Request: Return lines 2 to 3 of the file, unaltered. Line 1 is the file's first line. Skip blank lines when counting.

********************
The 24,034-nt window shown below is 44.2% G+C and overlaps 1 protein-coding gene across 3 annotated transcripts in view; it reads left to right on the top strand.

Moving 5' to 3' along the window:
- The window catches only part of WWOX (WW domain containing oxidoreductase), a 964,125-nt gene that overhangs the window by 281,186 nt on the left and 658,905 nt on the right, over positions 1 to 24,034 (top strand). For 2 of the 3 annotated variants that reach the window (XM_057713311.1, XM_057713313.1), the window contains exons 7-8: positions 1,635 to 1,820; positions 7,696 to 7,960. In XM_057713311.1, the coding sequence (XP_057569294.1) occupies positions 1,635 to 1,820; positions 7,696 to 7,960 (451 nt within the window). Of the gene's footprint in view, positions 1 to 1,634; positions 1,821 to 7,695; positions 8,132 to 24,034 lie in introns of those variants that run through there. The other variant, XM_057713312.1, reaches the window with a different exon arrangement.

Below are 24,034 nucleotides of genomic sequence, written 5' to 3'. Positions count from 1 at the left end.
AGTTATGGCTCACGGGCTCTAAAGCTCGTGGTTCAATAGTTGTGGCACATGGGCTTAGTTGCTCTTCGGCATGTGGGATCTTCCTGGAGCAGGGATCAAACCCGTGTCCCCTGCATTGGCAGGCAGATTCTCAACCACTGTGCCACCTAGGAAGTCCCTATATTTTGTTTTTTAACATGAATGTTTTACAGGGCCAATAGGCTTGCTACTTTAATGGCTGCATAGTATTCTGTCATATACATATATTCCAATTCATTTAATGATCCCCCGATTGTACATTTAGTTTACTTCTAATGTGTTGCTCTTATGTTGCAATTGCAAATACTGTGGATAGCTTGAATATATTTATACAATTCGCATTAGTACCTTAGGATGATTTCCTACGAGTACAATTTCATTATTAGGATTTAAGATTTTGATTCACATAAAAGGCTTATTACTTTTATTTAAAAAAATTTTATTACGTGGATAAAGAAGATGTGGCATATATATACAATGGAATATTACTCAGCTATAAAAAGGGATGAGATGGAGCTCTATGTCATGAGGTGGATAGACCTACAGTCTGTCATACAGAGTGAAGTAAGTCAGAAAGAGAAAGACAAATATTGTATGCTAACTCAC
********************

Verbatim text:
Moving 5' to 3' along the window:
- The window catches only part of WWOX (WW domain containing oxidoreductase), a 964,125-nt gene that overhangs the window by 281,186 nt on the left and 658,905 nt on the right, over positions 1 to 24,034 (top strand). For 2 of the 3 annotated variants that reach the window (XM_057713311.1, XM_057713313.1), the window contains exons 7-8: positions 1,635 to 1,820; positions 7,696 to 7,960. In XM_057713311.1, the coding sequence (XP_057569294.1) occupies positions 1,635 to 1,820; positions 7,696 to 7,960 (451 nt within the window). Of the gene's footprint in view, positions 1 to 1,634; positions 1,821 to 7,695; positions 8,132 to 24,034 lie in introns of those variants that run through there. The other variant, XM_057713312.1, reaches the window with a different exon arrangement.